The “micro” in microservices refers to a small logical part of a business process that is rarely wholly independent. Typically, multiple microservices interact to complete a task for the application.
For example, a single purchase transaction requires a credit card payment service, an inventory service, a service that manages shipping labels and a service that manages delivery. On top of that, each service needs to execute its function in a very specific order. If one step fails, all the previous steps must roll back, similar to a database transaction. What appears to the software user as one step actually requires dozens of communications and data transfers between microservices.
To address data management issues that emerge in distributed microservices, developers have turned to two distinct coordination styles: orchestration and choreography. Interestingly enough, these two approaches have pushed developers into what is arguably a middle ground between monolithic control and complete independence.
Let’s explore the details of orchestration vs. choreography, including how each approach deals with these complex interactions and what their appropriate use cases are.
Orchestration promotes a centralized approach in which a controller process calls each of the services involved in the transaction, monitors the results and then either calls the next service or performs a rollback. To use the purchase example, the action CreateOrder() appears like a single, logical transaction, but within it the orchestrator manages a complex series of service calls, sometimes called a saga. When the orchestrator aggregates a series of lower-level calls to help build a webpage, it’s called the back ends for front ends pattern.
While orchestration offers tight control of each step in the process, this centralized approach makes services dependent on others. If one service in the chain fails, then the process fails and must start over. Also, if the orchestrator goes down, the whole process fails.
Orchestration is not the only way to solve the saga problem. Services can communicate with each other without any controller. One of the key differences between orchestration and choreography is the asynchronous nature of choreography. Rather than sending a request, blocking and waiting for the response, a web service simply drops a request on the event bus and the bus distributes work between the connected components of an application. Each service works independently and consumes the data that relates to it to perform its task.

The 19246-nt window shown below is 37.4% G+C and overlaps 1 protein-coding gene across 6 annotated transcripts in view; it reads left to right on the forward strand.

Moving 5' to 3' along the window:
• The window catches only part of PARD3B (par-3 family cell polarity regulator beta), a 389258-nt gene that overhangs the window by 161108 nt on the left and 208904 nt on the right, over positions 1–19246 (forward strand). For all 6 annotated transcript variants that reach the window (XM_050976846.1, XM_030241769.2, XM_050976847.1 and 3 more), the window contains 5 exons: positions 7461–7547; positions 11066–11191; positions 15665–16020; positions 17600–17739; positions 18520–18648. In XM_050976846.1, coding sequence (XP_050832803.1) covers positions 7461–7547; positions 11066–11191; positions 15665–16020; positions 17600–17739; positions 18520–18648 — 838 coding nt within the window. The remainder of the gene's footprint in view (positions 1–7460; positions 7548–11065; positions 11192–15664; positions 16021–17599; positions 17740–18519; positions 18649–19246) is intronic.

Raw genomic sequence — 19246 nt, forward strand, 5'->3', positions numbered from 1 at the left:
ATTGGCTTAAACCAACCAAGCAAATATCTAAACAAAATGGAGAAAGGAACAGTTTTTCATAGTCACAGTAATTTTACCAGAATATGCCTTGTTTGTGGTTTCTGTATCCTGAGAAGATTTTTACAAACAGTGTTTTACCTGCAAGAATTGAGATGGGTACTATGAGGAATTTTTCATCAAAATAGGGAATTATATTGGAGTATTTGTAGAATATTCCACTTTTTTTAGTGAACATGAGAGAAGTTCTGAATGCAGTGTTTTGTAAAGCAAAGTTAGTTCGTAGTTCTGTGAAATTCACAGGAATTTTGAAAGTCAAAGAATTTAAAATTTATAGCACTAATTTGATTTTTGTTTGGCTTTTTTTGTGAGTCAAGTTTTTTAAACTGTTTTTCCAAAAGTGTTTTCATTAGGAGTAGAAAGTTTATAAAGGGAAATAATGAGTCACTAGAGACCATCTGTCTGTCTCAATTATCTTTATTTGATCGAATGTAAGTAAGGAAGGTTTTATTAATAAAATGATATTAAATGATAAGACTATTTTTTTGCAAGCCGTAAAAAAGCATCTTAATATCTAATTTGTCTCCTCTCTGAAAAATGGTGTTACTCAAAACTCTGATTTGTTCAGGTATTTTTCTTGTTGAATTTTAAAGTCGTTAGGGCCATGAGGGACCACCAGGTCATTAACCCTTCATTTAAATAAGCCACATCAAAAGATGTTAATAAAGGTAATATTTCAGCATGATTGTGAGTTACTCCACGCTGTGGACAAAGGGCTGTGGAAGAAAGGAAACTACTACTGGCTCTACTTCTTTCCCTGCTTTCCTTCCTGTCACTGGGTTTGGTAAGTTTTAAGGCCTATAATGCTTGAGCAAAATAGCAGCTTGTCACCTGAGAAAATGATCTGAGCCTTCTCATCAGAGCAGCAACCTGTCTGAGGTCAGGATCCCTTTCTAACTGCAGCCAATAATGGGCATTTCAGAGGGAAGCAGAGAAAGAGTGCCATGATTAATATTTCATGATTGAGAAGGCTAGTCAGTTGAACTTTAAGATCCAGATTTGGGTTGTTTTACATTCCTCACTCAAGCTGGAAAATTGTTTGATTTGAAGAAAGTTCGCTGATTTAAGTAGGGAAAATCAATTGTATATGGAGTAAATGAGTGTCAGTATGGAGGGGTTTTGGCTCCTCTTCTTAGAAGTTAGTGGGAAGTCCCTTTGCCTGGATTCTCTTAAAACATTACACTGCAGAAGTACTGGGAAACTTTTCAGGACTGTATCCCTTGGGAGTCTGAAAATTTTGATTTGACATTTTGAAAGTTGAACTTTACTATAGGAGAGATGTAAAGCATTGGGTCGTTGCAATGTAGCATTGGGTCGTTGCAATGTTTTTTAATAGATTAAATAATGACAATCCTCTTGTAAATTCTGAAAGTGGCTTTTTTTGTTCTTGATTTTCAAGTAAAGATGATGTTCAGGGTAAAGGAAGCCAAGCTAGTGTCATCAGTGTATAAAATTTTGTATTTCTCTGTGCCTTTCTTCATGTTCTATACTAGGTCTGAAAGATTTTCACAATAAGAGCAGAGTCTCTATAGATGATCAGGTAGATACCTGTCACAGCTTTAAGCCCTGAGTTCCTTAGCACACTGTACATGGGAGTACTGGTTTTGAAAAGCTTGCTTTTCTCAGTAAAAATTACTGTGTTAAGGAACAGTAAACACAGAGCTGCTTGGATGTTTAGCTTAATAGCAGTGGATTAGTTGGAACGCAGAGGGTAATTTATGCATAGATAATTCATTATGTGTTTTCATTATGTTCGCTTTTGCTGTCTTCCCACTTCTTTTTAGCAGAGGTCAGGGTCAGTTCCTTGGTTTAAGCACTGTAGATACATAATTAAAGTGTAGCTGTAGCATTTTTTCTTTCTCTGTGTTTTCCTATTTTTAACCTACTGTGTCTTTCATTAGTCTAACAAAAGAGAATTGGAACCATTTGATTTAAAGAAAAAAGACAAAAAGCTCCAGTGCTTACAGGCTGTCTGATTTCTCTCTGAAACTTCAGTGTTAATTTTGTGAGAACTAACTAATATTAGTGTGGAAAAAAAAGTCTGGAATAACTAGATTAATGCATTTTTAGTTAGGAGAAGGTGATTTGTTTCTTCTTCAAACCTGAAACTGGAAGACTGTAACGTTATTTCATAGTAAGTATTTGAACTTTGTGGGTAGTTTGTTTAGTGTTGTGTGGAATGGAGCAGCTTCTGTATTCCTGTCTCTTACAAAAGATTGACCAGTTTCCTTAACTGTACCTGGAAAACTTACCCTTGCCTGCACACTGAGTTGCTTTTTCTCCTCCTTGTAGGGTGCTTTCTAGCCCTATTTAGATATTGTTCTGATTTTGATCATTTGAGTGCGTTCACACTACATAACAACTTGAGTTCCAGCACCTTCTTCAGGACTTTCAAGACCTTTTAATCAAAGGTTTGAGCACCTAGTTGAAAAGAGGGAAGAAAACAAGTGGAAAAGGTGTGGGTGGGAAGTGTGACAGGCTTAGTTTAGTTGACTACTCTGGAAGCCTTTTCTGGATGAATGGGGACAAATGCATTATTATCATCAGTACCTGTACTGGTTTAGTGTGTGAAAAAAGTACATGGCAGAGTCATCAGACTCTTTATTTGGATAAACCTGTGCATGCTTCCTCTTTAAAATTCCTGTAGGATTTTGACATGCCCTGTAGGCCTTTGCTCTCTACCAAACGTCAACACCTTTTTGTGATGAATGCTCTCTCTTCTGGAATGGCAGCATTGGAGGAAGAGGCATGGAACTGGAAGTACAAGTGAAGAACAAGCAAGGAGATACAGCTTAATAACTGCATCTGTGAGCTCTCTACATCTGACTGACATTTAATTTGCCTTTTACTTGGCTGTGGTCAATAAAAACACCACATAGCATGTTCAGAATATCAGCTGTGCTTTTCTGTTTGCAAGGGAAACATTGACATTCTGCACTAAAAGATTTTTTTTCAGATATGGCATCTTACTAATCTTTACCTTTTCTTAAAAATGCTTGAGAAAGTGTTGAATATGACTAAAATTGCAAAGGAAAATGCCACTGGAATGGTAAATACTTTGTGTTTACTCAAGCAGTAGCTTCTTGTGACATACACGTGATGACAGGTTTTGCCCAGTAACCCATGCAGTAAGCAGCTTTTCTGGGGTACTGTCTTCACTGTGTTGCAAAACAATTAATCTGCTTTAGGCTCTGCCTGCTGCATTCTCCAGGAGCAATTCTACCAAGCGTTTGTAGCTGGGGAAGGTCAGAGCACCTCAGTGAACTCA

For example, consider the events in purchasing an airline ticket. The ticketing service drops a message within the microservices architecture. That message can be picked up by a payment processor, baggage and claim information, a data warehouse, and logistics and planning services, along with the tickets sold service in the app. Because of expected cancellations, airline tickets are routinely oversold — so a delay of a few seconds to a few minutes in posting the reservation may be totally acceptable for the airline and customer. Each associated service is still able to process normally after the change, since it can retrieve the posted message at any time and take the appropriate action independently of the other services.
Choreography can be more complex and difficult to understand than orchestration, because of its decentralized approach. A transaction can go from service to broker to service to broker to service or even have multiple services pick up a message at the same time. These interactions can be hard to track without a centralized orchestrator controlling the transaction end to end. Also, the choreography method is hard to debug and thoroughly test.
Orchestration vs. choreography: Find the right approach
Orchestration and choreography are two distinct approaches for microservices operation, and one may work better than the other for specific business processes.
Orchestration typically works best for services that are transactional or dependent on others to complete a task successfully. On the other hand, choreography is a good fit for work that is asynchronous, runs independently and can be decoupled.
For example, consider the front end to a web service, such as a website for an e-commerce business. That front end may offer users a variety of different web services, such as search, add to cart and checkout. Customer expect a response of some kind when they add an item to the cart. If the application hasn’t picked up that selection message, and added the change to the database yet, the cart will appear empty. That delay, even if it only lasts 30 seconds, can cause confusion, and the customer may add the item again. Now, after the services complete their interactions, there are two items in the cart. The user experience deteriorates when they see these issues.
While choreography enables finely grained services due to high decoupling, sometimes that isn’t really the right architectural decision for the situation. Sometimes, services are more effective when they work like centralized transactions.
When choosing between orchestration and choreography, consider the technical interests of the team and complexity of the environment. Asynchronous programming is a challenging and different way for some teams to think — don’t assume that converting from a sequentially ordered process to an asynchronous one will be simple.
Larger enterprises might do well to consider a hybrid approach, where more services are choreographed, but services with strong dependencies have a controller-based orchestration process. That way, independent services will not fail if services they interact with are down, but the natural dependency is still enforced.